The Lexus LS is a full-size luxury sedan that serves as the flagship model of Lexus, the luxury division of Toyota. Four generations of the sedan have been produced, all equipped with V8 engines and rear-wheel drive, although since 2006 all-wheel drive, hybrid, and long-wheelbase variants have also been offered. The original Lexus LS 400, the first Lexus to be developed, was introduced as the premium marque's debut model in September 1989. Subsequent redesigns included the second-generation LS 400 in November 1994, the LS 430 in January 2000, and the LS 460/LS 460 L series in 2006. A domestic-market version of the LS 400 and LS 430, badged as Toyota Celsior, was sold in Japan until the Lexus marque was introduced there in 2006. In 2006 (for the 2007 model year) the fourth-generation LS 460 debuted the first production eight-speed automatic transmission and an automatic parking system. In 2007, V8 hybrid powertrains were introduced on the LS 600h/LS 600h L sedans.
Development of the Lexus LS began in 1983 as the F1 project, the code name for a secret flagship sedan effort. The resulting sedan followed an extended five-year design process at a cost of over US$1 billion, and premiered with a new V8 engine and multiple luxury features. The Lexus LS was intended from its inception for export markets, and the Lexus division was formed to market and service the vehicle internationally. The original LS 400 debuted to strong sales, and was largely responsible for the successful launch of the Lexus marque. Each successive iteration of the vehicle has ranked as the best-selling flagship luxury sedan in the United States.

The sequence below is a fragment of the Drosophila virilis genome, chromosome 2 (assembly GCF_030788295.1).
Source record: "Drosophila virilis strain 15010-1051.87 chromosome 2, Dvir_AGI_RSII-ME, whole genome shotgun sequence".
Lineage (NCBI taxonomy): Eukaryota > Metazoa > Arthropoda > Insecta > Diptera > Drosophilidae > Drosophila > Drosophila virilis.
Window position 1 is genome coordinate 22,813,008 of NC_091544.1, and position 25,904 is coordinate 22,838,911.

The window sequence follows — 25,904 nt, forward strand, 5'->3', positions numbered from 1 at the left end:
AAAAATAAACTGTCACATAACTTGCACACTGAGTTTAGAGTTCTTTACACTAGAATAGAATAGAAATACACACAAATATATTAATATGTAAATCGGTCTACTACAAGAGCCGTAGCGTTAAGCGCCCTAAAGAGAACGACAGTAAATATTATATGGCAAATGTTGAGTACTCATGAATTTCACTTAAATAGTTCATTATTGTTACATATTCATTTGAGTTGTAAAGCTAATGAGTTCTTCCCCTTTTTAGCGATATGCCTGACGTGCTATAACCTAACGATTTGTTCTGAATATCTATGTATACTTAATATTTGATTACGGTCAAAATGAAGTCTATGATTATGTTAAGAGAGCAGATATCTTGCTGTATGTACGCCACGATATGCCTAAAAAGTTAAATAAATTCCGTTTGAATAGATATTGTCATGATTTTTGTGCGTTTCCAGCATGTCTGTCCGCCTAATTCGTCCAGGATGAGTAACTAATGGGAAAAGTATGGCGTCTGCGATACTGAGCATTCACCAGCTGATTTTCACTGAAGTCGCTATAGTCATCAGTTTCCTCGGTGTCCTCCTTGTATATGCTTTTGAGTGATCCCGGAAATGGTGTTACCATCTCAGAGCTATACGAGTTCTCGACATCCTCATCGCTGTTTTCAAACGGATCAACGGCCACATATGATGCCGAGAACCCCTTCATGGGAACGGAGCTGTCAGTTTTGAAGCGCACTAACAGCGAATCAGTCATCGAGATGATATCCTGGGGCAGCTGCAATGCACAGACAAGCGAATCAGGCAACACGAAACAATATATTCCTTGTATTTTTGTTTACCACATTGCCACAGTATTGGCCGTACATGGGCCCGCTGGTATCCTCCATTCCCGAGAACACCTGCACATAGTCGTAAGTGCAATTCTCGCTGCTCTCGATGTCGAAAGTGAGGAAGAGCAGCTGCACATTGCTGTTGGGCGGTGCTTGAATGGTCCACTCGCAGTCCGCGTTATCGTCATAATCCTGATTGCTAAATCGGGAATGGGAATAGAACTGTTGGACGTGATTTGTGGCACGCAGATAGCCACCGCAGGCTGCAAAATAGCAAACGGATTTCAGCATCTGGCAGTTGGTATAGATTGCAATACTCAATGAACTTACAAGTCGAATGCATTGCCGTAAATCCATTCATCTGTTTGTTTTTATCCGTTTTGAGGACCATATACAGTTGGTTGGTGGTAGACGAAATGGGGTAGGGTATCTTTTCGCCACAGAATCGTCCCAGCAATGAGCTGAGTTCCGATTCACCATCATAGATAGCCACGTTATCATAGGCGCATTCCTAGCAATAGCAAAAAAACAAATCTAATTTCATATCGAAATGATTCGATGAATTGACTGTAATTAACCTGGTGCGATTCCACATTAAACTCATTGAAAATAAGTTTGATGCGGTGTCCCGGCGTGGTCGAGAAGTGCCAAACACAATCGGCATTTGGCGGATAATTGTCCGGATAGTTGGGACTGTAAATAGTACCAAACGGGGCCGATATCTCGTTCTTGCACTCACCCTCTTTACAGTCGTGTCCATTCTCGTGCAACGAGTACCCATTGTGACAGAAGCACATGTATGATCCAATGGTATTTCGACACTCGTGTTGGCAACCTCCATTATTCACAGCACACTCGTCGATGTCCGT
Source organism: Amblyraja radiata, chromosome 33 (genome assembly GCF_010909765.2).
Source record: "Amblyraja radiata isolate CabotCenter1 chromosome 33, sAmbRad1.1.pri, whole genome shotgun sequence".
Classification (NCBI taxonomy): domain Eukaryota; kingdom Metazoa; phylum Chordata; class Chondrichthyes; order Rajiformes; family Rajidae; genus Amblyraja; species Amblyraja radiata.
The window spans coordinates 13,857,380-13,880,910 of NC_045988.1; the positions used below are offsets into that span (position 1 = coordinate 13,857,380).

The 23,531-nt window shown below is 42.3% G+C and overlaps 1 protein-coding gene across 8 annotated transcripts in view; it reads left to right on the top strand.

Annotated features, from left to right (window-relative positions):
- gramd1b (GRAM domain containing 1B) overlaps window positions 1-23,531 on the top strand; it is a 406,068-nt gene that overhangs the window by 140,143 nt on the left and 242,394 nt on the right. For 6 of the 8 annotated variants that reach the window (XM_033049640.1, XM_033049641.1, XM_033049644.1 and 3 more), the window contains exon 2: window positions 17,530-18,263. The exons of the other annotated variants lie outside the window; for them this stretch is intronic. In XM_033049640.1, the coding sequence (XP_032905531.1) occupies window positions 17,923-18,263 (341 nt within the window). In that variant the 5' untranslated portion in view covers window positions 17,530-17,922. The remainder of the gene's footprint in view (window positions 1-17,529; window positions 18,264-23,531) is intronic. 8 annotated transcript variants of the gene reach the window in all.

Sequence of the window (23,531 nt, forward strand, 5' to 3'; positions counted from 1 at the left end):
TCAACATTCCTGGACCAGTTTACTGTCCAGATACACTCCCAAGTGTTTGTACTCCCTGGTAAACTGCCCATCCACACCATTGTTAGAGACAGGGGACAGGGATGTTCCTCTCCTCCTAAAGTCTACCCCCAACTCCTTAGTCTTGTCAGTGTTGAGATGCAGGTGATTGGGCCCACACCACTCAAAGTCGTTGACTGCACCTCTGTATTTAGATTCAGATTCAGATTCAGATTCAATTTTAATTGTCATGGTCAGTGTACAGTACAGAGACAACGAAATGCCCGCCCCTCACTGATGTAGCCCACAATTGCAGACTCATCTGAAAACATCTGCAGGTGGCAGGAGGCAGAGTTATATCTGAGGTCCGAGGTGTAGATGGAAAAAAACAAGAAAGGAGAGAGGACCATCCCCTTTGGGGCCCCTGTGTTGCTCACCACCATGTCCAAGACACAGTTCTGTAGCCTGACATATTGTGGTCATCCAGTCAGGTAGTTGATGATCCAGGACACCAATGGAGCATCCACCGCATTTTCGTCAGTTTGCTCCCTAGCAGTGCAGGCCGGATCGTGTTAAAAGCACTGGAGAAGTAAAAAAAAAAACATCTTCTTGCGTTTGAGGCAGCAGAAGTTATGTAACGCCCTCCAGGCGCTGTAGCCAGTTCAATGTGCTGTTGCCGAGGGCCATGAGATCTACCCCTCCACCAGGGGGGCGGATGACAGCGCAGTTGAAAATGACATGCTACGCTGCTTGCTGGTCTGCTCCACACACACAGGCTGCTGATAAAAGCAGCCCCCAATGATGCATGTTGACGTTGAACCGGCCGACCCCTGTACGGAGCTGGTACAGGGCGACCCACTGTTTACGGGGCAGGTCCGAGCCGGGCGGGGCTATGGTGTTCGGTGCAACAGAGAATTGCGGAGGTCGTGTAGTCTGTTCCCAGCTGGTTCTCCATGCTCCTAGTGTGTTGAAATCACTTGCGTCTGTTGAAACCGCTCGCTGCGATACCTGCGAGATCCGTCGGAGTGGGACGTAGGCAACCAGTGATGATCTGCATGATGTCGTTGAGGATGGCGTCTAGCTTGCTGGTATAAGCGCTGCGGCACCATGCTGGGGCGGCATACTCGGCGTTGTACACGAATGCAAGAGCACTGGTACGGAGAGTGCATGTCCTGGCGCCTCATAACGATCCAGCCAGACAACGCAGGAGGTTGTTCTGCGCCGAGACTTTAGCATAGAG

Since the start of production, each generation of the Lexus LS has been produced in the city of Tahara, Aichi, in Japan. In U.S. consumer publications, Lexus' flagship model is recognized as one of the most reliable vehicles ever built, having held the top ranking in J.D. Power and Associates' U.S. Vehicle Dependability Survey for fifteen consecutive years (1994–2009), and receiving Consumer Reports' highest rankings for vehicle dependability.
In late 1985, designers presented the first exterior study models to F1 management, featuring a sports car-like design with a low-slung hood and narrow front profile. By 1986, the sedan used a three box design with an upright stance, more prominent grille, and a two-tone body.Extensive modeling and wind tunnel tests resulted in a low drag coefficient for a conventional production vehicle of the time ( 0.29). For the passenger cabin, materials selection tests evaluated 24 different kinds of wood and multiple types of leather for two years before settling on specific trim combinations. By 1986, the Lexus marque was created to support the launch of the flagship sedan, and the vehicle became known as the Lexus LS.Following eight design reviews, subsequent revisions, and over US$1 billion in development expenses, the final design for the production Lexus LS 400 (chassis code UCF10) was approved in May 1987 with design patents filed on May 13, 1987.